header
World news

Panama’s high court declares mining contract unconstitutional. Here is what happens next


Panama (AP) — In a historic ruling, Panama’s Supreme Court this week declared that legislation granting a Canadian copper mine a 20-year concession was unconstitutional, a decision celebrated by thousands of Panamanians activists who had argued the project would damage a forested coastal area and threaten water supplies.

The mine, which is now in the process of shutting down, has been an important economic engine for the country, employing thousands. But it also triggered massive protests that paralyzed the Central American nation for over a month, mobilizing a broad swath of Panamanian society, including Indigenous communities, who said the mine was destroying key ecosystems they depend on.

PANAMA TO RAMP UP DEPORTATIONS AMID RECORD MIGRATION THROUGH TREACHEROUS DARIEN GAP

In its decision, the high court highlighted those environmental and human rights concerns, and ruled the contract violated 25 articles of Panama’s constitution. Those include the right to live in a pollution-free environment, the obligation of the state to protect the health of minors and its commitment to promote the economic and political engagement of Indigenous and rural communities.

WHAT IS THE FALLOUT OF THE COURT’S RULING?

The ruling would lead to the closure of Minera Panama, the local subsidiary of Canada’s First Quantum Minerals and the largest open-pit copper mine in Central America, according to jurists and environmental activists.

Panamas Supreme Court has declared that a 20 year contract with a Canadian company operating a mine was unconstitutional.

The court said the government should no longer recognize the existence of the mine’s concession and Panama’s President Laurentino Cortizo said “the transition process for an orderly and safe closure of the mine will begin.”

Analysts say it appears highly unlikely that Panama’s government and the mining company will pursue a new agreement based on the resounding rejection by Panamanians.

“There are sectors in the country that would like a new contract, but the population itself does not want more open-pit mining, the message was clear,” said Rolando Gordón, dean of the economics faculty at the state-run University of Panama. “What remains now is to reach an agreement to close the mine.”

COULD PANAMA BE THE SUBJECT OF INTERNATIONAL ARBITRATION?

Analysts say the mining company is free to pursue international arbitration to seek compensation for the closure based on commercial treaties signed between Panama and Canada. Before the ruling, the company said it had the right to take steps to protect its investment.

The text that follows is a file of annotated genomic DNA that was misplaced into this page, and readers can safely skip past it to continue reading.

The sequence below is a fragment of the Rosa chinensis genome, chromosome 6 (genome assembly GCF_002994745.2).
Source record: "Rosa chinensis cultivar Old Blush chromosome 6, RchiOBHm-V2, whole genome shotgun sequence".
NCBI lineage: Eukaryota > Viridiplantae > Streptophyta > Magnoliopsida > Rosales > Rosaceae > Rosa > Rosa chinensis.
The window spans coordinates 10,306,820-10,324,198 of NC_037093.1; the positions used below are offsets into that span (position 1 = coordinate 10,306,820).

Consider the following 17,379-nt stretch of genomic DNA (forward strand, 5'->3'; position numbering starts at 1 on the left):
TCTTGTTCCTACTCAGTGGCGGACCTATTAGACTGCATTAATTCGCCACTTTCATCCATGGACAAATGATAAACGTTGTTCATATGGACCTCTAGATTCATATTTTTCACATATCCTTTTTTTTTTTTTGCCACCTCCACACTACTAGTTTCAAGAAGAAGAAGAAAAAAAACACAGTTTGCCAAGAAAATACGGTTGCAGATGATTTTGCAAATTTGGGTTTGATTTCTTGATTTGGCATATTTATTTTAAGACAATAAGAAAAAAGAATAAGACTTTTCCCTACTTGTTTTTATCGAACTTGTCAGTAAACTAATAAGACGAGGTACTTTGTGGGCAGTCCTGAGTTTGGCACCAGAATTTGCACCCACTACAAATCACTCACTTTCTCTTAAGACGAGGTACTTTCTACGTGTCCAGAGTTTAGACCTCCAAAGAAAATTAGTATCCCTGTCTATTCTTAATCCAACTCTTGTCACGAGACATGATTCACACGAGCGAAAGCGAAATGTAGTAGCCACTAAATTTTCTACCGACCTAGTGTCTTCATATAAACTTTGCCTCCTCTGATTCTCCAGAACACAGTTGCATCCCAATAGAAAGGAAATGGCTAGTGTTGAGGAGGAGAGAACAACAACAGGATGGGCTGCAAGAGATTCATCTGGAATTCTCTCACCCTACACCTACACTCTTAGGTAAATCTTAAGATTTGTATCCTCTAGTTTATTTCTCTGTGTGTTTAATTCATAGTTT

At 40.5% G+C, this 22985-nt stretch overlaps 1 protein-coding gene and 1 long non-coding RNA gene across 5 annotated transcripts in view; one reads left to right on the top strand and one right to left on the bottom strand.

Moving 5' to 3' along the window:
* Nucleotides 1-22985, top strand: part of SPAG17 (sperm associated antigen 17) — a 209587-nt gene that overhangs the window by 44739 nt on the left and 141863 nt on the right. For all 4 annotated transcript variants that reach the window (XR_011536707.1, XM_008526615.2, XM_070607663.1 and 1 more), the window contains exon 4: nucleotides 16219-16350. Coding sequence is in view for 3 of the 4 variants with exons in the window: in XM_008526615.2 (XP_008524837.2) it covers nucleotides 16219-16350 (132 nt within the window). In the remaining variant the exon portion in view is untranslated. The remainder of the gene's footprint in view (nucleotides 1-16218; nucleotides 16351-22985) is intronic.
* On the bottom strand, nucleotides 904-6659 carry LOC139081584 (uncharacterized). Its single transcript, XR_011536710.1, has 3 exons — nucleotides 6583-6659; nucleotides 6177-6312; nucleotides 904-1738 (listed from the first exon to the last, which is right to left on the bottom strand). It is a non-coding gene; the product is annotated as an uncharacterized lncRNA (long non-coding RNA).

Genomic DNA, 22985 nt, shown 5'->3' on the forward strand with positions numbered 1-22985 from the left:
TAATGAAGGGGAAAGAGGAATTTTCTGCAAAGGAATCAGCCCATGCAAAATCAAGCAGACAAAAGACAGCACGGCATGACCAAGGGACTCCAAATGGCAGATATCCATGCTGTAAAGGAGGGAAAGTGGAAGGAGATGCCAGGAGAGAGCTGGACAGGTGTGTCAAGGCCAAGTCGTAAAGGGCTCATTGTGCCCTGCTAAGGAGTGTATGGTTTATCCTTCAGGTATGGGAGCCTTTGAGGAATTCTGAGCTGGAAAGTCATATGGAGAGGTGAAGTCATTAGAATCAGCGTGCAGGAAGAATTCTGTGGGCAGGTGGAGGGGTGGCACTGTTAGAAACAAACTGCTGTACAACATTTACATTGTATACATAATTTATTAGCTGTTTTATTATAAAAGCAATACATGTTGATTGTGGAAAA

With the ruling, the Panamanian government and the mining company are headed for arbitration at the World Bank’s international center for arbitration of investment disputes, in Washington D.C., said Rodrigo Noriega, a Panamanian jurist.

Marta Cornejo, one of the plaintiffs, said “we are not afraid of any arbitration claim” and that they are “capable of proving that the corrupt tried to sell our nation and that a transnational company went ahead, knowing that it violated all constitutional norms.”

In a statement after the verdict, the mining company said it had “operated consistently with transparency and strict adherence to Panamanian legislation.” It emphasized that the contract was the result of “a long and transparent negotiation process, with the objective of promoting mutual economic benefits, guaranteeing the protection of the environment.”

WHAT WILL HAPPEN WITH THE THOUSANDS OF JOBS CREATED BY THE MINE?

President Cortizo, who had defended the contract arguing it would keep 9,387 direct jobs, more than what the mine reports, said that the closing of the mine must take place in a “responsible and participative” manner due to the impact it would have.

The company has said the mine generates 40,000 jobs, including 7,000 direct jobs, and that it contributes the equivalent of 5% of Panama’s GDP.

The court verdict and the eventual closure of the mine prompted more protests, this time by mine workers.

“We will not allow our jobs, which are the livelihood of our families, to be put at risk,” the Union of Panamanian Mining Workers said in a statement.

WHAT WILL BE THE ECONOMIC CONSEQUENCES OF THE EVENTUAL MINE CLOSURE?

Panama two weeks ago received a first payment of $567 million from First Quantum, as stipulated in their contract. Due to the legal dispute, the amount went directly to a restricted account.

The contract also stipulated that Panama would receive at least $375 million annually from the mining company, an amount that critics considered meager.

Minera Panama published a scathing statement on Wednesday saying the Supreme Court decision will likely have a negative economic impact and warned that lack of maintenance of drainage systems in the mines could have “catastrophic consequences.” The move, the company said, “puts at risk” all of Panama’s other business contracts.

CLICK HERE TO GET THE FOX NEWS APP

What seems to be clear is that the closure will negatively impact the country’s public coffers, said Gordón of University of Panama.

The government “had hoped that with that contract it would plug some holes in the nation’s budget, which it will not be able to do now,” Gordón said. “The situation of public finances is still reeling from five weeks of semi-paralysis in the country due to the protests”.



Source link

Related Articles

Leave a Reply

Your email address will not be published. Required fields are marked *

Back to top button